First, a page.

Foreword by Lori Fogarty; essays by Lizzetta LeFalle-Collins and Judith Wilson; additional texts by Gwendolyn Shaw
96 pages, 8 ¾ x 10 ¼ inches , softcover
Published in 1998
During a remarkable career spanning over forty years, Sargent Johnson (1888–1967) created a body of work that draws from a wide variety of sources and styles. Influenced by the New Negro movement and the Harlem Renaissance of the 1920s, Johnson’s early sculptures explore issues of racial identity and reveal his interest in depicting what he called the “pure American Negro.” As he evolved as an artist, Johnson’s work began to incorporate a number of other influences, from the forms and tenets of European modernism to the more regional tradition of mural painting. Taken as a whole, his oeuvre reflects the extraordinary evolution of an individual artist as well as the vibrant, eclectic culture of the San Francisco Bay Area during the early decades of this century. Published in conjunction with the first comprehensive survey of Johnson’s career, this volume offers a thorough analysis of the artist’s stylistic development, with illustrations of over forty works – including sculptures, paintings, and works on paper – as well as essays examining the artist and his work in both regional and national contexts.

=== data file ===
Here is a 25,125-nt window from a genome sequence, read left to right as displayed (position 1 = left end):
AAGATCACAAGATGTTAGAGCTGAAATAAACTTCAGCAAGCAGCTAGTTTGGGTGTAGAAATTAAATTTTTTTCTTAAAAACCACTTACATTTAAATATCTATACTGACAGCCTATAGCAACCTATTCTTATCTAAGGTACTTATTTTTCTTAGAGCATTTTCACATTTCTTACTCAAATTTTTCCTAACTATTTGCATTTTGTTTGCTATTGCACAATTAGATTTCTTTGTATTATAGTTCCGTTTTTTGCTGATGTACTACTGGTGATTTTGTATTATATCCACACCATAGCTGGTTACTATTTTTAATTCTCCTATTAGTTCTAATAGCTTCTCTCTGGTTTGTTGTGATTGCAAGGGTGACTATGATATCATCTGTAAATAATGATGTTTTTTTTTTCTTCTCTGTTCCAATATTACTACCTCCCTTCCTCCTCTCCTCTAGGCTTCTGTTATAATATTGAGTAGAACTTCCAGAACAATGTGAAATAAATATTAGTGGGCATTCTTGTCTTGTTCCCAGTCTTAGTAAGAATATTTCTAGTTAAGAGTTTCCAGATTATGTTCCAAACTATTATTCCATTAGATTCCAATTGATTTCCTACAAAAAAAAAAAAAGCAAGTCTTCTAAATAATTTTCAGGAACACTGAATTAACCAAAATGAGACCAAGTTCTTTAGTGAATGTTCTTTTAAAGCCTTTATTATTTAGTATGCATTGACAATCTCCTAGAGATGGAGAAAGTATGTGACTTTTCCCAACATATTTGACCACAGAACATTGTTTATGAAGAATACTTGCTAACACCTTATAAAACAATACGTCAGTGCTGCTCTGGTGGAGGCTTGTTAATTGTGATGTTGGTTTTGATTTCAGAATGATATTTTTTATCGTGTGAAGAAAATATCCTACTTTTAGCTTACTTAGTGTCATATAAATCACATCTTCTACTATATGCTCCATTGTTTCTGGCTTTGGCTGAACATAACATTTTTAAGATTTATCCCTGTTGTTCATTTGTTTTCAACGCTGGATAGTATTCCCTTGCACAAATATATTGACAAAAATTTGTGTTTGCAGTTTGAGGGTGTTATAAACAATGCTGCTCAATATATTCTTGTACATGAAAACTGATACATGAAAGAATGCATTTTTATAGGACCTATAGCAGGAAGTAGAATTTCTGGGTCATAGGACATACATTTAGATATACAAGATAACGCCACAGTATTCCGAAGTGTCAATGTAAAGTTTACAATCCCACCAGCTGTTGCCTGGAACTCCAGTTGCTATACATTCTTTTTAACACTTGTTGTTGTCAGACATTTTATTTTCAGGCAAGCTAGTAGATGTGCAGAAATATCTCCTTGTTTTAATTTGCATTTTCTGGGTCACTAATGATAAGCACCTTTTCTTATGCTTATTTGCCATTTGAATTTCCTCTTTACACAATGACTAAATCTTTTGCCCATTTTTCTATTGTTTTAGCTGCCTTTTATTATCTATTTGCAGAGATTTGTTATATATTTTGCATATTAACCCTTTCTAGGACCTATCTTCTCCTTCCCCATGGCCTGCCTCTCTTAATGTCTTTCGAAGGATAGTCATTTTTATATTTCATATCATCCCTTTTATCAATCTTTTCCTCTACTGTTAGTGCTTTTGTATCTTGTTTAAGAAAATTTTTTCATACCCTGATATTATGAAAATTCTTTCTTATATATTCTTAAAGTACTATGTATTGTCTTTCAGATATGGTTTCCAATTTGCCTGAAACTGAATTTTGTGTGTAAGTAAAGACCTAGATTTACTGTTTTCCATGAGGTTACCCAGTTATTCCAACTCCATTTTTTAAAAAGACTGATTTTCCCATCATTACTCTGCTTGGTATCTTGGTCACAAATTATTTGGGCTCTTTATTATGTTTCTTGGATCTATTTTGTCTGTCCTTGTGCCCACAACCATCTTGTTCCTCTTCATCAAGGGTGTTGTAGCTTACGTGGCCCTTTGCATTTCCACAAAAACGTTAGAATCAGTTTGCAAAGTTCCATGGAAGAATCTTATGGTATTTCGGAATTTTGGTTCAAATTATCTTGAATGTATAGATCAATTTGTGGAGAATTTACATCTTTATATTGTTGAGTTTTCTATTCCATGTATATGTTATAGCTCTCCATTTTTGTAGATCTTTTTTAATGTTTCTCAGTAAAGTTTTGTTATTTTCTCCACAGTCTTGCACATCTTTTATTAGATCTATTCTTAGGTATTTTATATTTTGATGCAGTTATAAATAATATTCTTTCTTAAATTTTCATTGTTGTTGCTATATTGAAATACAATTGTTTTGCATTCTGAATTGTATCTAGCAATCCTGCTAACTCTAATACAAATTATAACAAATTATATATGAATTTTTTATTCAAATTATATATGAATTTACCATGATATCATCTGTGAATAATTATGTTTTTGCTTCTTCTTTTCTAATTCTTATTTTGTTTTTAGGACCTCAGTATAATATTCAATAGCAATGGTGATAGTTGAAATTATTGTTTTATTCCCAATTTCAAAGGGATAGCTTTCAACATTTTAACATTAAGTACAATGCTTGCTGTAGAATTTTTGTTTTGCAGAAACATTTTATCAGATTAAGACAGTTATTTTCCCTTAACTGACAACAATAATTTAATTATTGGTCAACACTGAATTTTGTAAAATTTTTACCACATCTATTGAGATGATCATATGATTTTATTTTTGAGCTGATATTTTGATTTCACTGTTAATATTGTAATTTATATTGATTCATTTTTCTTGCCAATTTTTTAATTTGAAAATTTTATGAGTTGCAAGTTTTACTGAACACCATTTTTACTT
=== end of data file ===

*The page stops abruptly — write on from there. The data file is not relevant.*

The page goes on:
Published on the occasion of the exhibition Sargent Johnson: African-American Modernist, held at the San Francisco Museum of Modern Art (March 13–July 7, 1998)
ISBN 9780918471437 (softcover)
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